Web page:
Our findings and related analyses attempt to provide useful guidance for enhancing CBM extraction by injecting CO2 and can shed light on the details of transport and storage processes at the atomistic level. The methods proposed in this work can assist the future design in the CS-ECBM engineering and the development of shale gas reservoirs.
Li, Ying (Southwest Petroleum University) | Liu, Feihang (Southwest Petroleum University) | Li, Haitao (Southwest Petroleum University) | Chen, Shengnan (University of Calgary) | Zeng, Jie (The University of Western Australia) | Zhang, Jianfeng (Sinopec Northwest Oil and Gas Company) | Meng, Xiangqing (Shengli Southwest Branch) | Jiang, Shikai (Sichuan Gem Machinery Special Vehicleco. LTD)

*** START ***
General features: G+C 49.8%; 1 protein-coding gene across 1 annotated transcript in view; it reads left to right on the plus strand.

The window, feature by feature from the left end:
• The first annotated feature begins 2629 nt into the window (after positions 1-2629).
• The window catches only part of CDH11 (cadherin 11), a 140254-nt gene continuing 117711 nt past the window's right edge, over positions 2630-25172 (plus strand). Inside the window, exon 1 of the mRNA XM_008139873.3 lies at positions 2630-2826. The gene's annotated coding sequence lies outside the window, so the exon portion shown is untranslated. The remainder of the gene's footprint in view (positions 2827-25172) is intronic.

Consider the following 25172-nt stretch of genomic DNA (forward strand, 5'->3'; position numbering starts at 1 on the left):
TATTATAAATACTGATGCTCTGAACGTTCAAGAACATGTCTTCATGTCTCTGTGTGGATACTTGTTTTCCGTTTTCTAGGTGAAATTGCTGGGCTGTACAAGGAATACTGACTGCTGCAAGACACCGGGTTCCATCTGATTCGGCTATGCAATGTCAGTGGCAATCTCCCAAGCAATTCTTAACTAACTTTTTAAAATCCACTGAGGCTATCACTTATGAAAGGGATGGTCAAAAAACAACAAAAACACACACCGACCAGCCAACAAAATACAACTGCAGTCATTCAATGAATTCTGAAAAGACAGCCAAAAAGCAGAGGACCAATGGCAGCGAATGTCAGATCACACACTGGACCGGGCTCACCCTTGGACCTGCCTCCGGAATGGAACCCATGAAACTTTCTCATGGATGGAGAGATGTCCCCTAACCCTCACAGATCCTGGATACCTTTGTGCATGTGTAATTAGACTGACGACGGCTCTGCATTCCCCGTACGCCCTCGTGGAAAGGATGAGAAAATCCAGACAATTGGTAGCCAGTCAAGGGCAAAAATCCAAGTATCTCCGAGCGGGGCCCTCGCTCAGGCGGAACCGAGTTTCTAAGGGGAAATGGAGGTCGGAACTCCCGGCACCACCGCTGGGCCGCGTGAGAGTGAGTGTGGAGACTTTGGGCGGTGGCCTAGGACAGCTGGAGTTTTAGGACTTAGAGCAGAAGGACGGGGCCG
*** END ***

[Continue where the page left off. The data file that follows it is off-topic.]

Dynamic capillary pressure affects the non-equilibrium multiphase flow behavior in porous media. Fractures has been shown to influence the dynamic capillary pressure in tight rocks, but the role of fractures on the dynamic capillary pressure during the production process in tight sandstone reservoirs remains uncovered. This work examines and simulates the dynamic displacement process in fractured tight sandstone oil reservoirs. The dynamic capillary pressure, the dynamic coefficient and the dynamic relative permeability are measured through specially designed experiments to show the effects of fractures on the dynamic fluid flow process. The experimental data are then used to simulate the reservoirs production process applying the CMG. Results have shown that the dynamic capillary pressures of the fractured samples are 5-15% higher than the intact ones. The dynamic effect is weakened by the fractures indicated by the lower values of dynamic capillarity coefficient in the fractured core samples. Dynamic relative permeability curves are higher than the steady ones at low water saturation, and lower than the steady ones at high water saturation. The production rate of the reservoir is overestimated if dynamic effect is ignored in fractured tight sandstone reservoirs, and the production well will be predicted to breakthrough earlier, with a higher breakthrough water flow. This paper helps to understand the multiphase flow behavior and simulate the oil recovery process in fractured tight sandstone reservoirs.